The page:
2. Assistance in Amicable Settlement (Article 9). Unless the parties object the tribunal may assist the parties in reaching an amicable settlement. This alternative dispute resolution mechanism can be used at any stage of the proceedings. Where that no agreement is reached, the arbitrator who acted as mediator may (a) continue as an arbitrator (parties’ written consent is required) or (b) terminate his/her mandate.

Even though common law practitioners may not be familiar with this mechanism, it is interesting to note that it is used in other jurisdictions, specifically Asia. Similar provisions are contained in the HKIAC Rules 2018 (Article 13.8) and in the China International Economic and Trade Arbitration Commission (Article 47).

Conclusion

On the whole, even when there are some differences in procedures under the two sets of rules, the Prague Rules do not present a radical change. However, these changes and innovations could have an impact on the costs and the duration of the proceedings.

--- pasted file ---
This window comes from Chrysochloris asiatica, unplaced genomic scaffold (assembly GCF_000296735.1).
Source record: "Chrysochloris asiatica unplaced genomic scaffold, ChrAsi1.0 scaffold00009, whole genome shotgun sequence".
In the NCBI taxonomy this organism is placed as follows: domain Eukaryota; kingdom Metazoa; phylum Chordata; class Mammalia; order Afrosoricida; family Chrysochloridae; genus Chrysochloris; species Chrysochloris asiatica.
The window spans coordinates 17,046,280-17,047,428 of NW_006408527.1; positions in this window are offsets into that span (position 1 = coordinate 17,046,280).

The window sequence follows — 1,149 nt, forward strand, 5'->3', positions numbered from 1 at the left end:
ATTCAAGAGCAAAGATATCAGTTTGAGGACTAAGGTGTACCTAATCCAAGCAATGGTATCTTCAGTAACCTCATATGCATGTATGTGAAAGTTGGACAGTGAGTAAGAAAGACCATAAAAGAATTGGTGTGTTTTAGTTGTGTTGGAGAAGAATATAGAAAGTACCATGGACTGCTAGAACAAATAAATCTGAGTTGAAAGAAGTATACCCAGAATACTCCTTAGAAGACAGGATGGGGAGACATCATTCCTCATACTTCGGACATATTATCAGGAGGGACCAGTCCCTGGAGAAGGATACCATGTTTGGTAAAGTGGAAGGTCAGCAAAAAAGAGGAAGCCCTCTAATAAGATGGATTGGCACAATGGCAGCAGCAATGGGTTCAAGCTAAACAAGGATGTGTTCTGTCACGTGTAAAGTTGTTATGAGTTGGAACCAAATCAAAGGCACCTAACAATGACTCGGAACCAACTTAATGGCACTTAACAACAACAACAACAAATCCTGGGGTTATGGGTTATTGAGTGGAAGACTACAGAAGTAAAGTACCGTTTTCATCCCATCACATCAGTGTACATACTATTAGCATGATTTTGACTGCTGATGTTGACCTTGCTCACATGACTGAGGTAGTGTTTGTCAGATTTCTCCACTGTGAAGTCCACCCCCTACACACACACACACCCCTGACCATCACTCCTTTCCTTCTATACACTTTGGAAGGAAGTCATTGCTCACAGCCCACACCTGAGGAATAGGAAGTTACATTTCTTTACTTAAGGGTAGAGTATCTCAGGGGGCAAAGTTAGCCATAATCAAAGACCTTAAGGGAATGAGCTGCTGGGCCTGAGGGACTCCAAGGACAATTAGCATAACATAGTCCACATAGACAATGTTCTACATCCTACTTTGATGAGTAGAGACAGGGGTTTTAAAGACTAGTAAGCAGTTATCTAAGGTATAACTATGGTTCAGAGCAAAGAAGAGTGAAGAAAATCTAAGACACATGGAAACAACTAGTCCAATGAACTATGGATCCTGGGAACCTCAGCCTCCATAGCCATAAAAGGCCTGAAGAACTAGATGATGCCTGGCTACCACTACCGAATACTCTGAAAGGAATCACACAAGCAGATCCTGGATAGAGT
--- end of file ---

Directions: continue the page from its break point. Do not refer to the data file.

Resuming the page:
Will the Prague Rules yield better results overall? We will have to wait for the Prague Rules to be put into practice in order to fully analyse their impact on international arbitration.

 

This post is an expression of the author´s personal opinion, the views expressed here do not reflect Clyde & Co’s position.

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Reflections on Default Number of Arbitrators under Expedited Procedure Rules

Thu, 2019-02-28 21:00

Wei Sun

In this post, I will compare and discuss the expedited procedure rules (“EP Rules”) used by various arbitral institutions in deciding on a default number of arbitrator(s) for such expedited procedure.